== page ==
Plenary Session 3

InP-based Photonic Integration: Achievements and Opportunities

Michael WALE1,2*
1Oclaro Technology Limited, Caswell, Towcester, NN12 8EQ, UK
2Photonic Integration Group, Eindhoven University of Technology, Eindhoven, The Netherlands

Photonic Integrated Circuit (PIC) technology based on indium phosphide has evolved over more than 30 years to become a key enabler for high-performance optical communications systems, which form the backbone of the internet, fixed and mobile telephony and all of the data-intensive systems on which modern life depends. In order to accommodate the exponential growth of internet traffic, modern optical fibre systems often employ wavelength division multiplexing with 80-100 channels, using tunable lasers operating under electronic control, whilst advanced modulation schemes coupled with coherent transmission techniques allow very high bit rates (100 Gbit/s per wavelength and above) with high spectral efficiency. The use of such advanced techniques is greatly facilitated by the adoption of integrated photonics and compact coherent transmission modules based on InP PICs are now in volume production alongside existing PIC-based integrated laser-modulator and receiver products for 10 Gbit/s and 40 Gbit/s. High data rate communications within and between data centres present further exciting opportunities for InP PICs.


Glass and Glass-Ceramic Photonic Systems

Anna LUKOWIAK1, Lidia ZUR2,3, Davor RISTIC4,5, Alessandro CHIASERA3, Stefano VARAS3, Thi Ngoc Lam TRAN6,3,7, Marcello MENEGHETTI8,3, Daniele ZONTA6,3,9, Dominik DOROSZ10, Giancarlo C. RIGHINi2,11, Roberta RAMPONI12, Maurizio FERRARI3,2*
1Institute of Low Temperature and Structure Research PAS, Okolna St. 2, 50-422 Wroclaw, Poland
2Centro di Studi e Ricerche “Enrico Fermi”, Piazza del Viminale 1, 00184 Roma, Italy
3IFN-CNR CSMFO Lab., and FBK Photonics Unit via alla Cascata 56/C Povo, 38123 Trento, Italy
4Ruđer Bošković Institute, Division of Materials Physics, Laboratory for Molecular Physics, Bijenička c. 54, Zagreb, Croatia
5Center of Excellence for Advanced Materials and Sensing Devices, Research unit New Functional Materials, Bijenička c. 54, Zagreb, Croatia
6Department of Civil, Environmental and Mechanical Engineering, Trento University Via Mesiano, 77, 38123 Trento, Italy
7Ho Chi Minh City University of Technical Education, 1 Vo Van Ngan Street, Linh Chieu Ward, Thu Duc District, Ho Chi Minh City, Viet Nam
8Dipartimento di Fisica, Università di Trento, via Sommarive 14, Povo, 38123 Trento, Italy
9Department of Civil and Environmental Engineering, University of Strathclyde, 75 Montrose Street, Glasgow, G11XJ, UK
10Bialystok University of Technology, Department of Power Engineering, Photonics and Lighting Technology, 45D Wiejska St., Bialystok 15-351, Poland.
11MDF Lab.IFAC – CNR, Via Madonna del Piano 10, 50019 Sesto Fiorentino, Italy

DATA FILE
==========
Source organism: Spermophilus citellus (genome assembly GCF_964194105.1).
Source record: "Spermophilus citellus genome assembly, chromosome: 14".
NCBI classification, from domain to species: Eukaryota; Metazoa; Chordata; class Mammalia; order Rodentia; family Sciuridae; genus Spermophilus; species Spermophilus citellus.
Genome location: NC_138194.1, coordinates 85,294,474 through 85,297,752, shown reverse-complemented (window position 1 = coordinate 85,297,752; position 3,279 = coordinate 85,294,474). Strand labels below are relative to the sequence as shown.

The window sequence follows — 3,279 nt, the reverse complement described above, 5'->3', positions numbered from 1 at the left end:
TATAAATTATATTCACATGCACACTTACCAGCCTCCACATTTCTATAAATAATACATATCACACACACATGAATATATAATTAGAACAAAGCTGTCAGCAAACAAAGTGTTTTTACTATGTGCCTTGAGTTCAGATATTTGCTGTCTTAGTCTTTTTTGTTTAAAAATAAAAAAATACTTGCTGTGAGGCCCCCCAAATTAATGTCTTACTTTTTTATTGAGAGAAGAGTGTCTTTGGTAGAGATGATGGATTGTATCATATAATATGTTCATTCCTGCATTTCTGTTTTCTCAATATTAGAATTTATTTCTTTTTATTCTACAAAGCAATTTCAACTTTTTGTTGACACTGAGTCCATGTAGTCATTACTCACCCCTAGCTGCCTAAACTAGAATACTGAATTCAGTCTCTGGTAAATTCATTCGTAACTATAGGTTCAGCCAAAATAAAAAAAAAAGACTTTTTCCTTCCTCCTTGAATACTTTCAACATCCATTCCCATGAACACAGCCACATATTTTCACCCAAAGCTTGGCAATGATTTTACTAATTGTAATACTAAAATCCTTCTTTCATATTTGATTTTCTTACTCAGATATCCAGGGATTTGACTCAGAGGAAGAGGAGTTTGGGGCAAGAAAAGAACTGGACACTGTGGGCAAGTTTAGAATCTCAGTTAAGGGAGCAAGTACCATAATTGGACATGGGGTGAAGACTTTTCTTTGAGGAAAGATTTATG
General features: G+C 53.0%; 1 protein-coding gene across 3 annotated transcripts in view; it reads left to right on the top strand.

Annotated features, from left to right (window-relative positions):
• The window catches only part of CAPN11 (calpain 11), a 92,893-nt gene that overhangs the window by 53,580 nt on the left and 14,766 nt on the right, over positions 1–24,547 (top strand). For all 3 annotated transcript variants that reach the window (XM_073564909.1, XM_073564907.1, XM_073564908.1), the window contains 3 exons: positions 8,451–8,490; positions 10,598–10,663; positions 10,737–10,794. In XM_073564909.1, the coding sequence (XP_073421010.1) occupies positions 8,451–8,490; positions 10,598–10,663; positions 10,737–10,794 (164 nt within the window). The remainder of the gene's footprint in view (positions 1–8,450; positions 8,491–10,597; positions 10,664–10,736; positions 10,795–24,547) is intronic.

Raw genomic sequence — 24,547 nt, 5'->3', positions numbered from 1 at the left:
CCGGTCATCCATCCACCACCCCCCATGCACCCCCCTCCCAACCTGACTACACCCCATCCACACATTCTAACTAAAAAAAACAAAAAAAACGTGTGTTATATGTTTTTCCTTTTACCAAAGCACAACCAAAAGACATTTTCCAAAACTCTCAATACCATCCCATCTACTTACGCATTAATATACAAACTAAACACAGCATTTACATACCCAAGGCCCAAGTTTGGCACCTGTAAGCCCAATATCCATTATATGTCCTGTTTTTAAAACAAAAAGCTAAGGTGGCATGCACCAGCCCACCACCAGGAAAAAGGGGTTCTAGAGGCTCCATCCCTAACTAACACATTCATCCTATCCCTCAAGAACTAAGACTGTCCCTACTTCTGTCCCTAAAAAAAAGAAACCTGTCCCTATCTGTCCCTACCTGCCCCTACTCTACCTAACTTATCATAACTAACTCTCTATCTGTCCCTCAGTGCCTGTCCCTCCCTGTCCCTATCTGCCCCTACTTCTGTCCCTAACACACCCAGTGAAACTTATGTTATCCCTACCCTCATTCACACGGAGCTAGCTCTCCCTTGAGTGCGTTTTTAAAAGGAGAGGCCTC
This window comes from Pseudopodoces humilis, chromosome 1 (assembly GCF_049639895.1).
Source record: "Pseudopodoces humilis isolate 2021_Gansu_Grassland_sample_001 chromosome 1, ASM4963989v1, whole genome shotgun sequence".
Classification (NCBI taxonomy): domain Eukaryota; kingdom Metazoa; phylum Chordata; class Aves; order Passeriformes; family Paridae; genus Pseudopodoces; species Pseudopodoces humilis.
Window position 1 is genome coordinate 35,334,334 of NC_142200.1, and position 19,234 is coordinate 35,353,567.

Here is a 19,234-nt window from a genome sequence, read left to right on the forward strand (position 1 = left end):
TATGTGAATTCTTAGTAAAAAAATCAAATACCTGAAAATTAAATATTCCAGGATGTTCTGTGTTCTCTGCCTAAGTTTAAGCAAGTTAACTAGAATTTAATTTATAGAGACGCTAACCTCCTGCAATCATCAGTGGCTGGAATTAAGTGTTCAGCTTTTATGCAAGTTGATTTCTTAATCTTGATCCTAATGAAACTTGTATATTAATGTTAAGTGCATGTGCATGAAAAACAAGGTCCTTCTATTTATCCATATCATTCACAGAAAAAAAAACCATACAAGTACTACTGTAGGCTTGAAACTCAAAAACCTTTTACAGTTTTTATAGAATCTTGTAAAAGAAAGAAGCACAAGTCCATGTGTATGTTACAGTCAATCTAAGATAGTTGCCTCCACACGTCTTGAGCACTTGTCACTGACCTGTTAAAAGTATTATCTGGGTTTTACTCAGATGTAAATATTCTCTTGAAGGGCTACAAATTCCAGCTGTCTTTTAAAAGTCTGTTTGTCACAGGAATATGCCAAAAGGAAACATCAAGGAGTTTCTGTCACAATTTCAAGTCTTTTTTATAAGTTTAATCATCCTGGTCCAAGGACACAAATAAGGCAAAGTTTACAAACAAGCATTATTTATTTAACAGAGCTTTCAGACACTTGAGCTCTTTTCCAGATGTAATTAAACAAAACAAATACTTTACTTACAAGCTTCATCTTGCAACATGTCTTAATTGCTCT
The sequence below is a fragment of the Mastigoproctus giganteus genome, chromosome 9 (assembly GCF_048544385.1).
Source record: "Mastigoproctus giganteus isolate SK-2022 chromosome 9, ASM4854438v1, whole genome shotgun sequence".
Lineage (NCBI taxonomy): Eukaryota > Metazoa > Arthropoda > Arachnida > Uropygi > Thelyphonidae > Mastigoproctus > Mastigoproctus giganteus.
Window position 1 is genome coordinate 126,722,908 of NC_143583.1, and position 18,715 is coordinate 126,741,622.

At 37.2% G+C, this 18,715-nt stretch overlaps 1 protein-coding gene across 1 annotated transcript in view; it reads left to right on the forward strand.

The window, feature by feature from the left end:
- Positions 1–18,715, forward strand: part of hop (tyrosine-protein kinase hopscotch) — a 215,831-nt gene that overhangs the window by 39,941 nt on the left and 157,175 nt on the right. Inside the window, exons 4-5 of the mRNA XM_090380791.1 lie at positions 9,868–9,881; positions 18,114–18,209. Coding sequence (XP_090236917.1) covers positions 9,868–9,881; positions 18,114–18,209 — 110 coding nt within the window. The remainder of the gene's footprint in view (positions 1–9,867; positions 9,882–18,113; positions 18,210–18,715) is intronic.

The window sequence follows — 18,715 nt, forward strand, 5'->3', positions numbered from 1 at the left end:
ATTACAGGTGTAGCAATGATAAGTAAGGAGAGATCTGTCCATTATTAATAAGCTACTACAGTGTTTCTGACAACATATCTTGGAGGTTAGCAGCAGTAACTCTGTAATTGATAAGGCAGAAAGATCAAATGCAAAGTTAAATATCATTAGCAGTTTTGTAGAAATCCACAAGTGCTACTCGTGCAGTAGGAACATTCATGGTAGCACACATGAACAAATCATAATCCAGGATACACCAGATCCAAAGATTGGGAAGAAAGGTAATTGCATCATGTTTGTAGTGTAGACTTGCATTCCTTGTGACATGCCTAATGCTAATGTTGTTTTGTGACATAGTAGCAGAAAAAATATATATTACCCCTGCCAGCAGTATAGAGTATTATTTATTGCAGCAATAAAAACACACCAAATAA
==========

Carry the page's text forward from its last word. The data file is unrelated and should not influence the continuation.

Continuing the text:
12IFN-CNR and Department of Physics, Politecnico di Milano, piazza Leonardo da Vinci 32, 20133 Milano, Italy.

The development of optically confined structure is a major topic in both basic and applied physics not solely ICT oriented but also concerning lighting, laser, sensing, energy, environment, biological and medical sciences, and quantum optics. Glasses and glass-ceramics activated by rare earth ions are the bricks of such structures. Glassceramics are nanocomposite systems that exhibit specific morphologic, structural and spectroscopic properties allowing to develop interesting new physical concepts, for instance the mechanism related to the transparency, as well as novel photonic devices based on the enhancement of the luminescence.


Optical Isolators and Circulators for Silicon Photonics

Tetsuya MIZUMOTO1*, Yuya SHOJI2
1School of Engineering, Tokyo Institute of Technology, 2-12-1 Ookayama, Meguro-ku, Tokyo, 152-8552, Japan
2Research Institute for Science and Technology, Tokyo Institute of Technology, 2-12-1 Ookayama, Meguro-ku, Tokyo, 152-8552, Japan

Optical isolators and circulators play unique roles in photonic circuits. Optical isolators allow light waves to propagate in pre-determined directions while preventing the propagation in other directions. This function is essential for protecting optical active devices from reflected light. Optical circulators play important roles in realizing highly functional photonic circuits. In particular, the optical circulator is necessary for processing reflected light signals in sensing applications. The magneto-optical polarization rotation, which is used in conventional isolators and circulators, cannot be applied in realizing these devices on Silicon-On-Insulator (SOI) waveguide platforms because of the phase matching issue between TE and TM modes [1]. The magnetooptical phase shift has a distinct advantage over the polarization rotation.